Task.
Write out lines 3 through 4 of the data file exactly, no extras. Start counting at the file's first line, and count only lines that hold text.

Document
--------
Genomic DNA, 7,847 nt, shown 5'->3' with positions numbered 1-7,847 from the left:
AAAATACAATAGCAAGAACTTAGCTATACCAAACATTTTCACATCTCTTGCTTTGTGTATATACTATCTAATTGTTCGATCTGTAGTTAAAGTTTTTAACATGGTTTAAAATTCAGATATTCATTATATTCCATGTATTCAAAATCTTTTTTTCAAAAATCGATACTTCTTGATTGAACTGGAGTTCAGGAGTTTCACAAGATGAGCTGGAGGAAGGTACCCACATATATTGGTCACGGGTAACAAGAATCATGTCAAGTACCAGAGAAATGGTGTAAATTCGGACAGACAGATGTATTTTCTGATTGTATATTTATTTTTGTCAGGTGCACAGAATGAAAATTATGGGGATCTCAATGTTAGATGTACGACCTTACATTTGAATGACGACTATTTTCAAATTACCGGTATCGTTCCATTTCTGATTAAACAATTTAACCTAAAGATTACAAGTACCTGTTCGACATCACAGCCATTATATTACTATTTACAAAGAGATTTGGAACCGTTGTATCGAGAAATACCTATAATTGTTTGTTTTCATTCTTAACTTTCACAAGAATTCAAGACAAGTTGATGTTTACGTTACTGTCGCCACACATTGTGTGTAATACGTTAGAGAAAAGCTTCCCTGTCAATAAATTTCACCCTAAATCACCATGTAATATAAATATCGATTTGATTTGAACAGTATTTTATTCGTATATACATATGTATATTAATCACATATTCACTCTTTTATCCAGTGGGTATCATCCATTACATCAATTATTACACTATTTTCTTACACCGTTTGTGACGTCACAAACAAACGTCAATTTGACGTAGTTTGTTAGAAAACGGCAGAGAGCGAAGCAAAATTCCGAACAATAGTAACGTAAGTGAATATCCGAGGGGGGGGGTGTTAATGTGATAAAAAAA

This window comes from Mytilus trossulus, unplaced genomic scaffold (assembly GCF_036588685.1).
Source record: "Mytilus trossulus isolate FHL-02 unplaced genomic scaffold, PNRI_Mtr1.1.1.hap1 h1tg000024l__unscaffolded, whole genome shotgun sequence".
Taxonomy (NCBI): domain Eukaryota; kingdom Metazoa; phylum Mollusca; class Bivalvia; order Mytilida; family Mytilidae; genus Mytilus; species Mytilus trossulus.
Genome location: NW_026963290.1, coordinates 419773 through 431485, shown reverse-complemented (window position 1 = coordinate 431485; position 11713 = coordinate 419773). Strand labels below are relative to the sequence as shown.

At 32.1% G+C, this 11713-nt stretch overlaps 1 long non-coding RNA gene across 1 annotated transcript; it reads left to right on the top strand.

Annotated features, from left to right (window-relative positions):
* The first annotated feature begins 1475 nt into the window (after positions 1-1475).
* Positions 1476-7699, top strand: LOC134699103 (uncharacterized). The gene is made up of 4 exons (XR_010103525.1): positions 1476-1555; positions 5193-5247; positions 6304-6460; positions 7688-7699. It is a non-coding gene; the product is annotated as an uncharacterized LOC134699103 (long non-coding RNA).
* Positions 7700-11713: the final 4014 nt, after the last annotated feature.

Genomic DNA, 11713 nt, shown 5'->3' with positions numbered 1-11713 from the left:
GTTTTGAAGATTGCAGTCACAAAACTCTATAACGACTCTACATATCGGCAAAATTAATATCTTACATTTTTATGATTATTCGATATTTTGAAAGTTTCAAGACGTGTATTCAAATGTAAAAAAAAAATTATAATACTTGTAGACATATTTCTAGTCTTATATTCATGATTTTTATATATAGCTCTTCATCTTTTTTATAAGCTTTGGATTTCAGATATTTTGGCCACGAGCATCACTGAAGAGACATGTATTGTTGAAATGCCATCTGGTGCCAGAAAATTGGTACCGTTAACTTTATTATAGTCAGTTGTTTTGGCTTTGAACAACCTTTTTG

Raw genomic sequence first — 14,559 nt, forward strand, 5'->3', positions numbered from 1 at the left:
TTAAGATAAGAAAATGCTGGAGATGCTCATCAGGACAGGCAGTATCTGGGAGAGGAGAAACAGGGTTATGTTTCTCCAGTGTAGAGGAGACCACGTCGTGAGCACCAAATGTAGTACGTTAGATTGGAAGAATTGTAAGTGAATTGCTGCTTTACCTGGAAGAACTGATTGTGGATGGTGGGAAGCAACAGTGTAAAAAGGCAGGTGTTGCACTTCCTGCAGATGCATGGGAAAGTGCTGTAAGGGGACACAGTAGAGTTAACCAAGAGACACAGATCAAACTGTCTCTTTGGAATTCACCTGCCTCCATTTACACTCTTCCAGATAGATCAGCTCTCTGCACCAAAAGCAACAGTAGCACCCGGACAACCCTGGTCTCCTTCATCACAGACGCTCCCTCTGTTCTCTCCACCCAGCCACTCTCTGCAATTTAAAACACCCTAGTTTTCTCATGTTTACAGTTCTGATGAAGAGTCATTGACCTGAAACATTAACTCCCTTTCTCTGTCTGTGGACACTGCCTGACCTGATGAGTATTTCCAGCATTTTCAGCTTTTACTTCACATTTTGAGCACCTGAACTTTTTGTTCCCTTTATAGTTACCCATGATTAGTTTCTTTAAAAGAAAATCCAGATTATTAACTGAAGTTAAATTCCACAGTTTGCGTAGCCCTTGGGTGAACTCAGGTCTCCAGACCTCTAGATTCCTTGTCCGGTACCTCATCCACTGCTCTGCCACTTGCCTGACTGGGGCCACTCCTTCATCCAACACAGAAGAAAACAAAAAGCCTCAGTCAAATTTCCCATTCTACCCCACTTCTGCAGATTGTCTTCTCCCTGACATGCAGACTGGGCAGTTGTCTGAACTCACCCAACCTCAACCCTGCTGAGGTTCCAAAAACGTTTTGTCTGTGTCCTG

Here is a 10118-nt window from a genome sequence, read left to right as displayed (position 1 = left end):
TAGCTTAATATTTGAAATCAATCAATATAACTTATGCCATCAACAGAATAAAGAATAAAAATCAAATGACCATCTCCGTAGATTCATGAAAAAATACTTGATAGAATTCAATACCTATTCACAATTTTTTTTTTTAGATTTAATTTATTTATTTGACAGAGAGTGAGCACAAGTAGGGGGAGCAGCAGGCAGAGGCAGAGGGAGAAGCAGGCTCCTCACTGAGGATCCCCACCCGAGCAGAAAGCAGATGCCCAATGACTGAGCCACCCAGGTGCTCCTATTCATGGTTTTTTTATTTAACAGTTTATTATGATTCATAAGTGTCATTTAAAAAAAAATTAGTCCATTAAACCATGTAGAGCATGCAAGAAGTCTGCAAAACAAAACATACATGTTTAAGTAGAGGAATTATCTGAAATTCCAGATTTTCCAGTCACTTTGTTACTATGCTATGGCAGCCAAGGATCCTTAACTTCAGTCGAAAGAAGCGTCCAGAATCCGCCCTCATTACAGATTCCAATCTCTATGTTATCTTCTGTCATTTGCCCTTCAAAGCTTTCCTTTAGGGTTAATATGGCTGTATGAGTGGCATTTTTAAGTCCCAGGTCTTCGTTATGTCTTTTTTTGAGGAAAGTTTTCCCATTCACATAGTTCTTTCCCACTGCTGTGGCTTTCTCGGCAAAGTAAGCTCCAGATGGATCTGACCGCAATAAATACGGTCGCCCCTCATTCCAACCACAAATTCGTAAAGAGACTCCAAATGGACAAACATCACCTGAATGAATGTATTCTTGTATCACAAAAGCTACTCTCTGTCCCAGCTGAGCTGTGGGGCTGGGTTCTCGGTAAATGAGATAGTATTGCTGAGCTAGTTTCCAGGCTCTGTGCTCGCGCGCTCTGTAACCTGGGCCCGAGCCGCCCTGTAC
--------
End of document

This window comes from Mytilus trossulus, unplaced genomic scaffold (assembly GCF_036588685.1).
Source record: "Mytilus trossulus isolate FHL-02 unplaced genomic scaffold, PNRI_Mtr1.1.1.hap1 h1tg000024l__unscaffolded, whole genome shotgun sequence".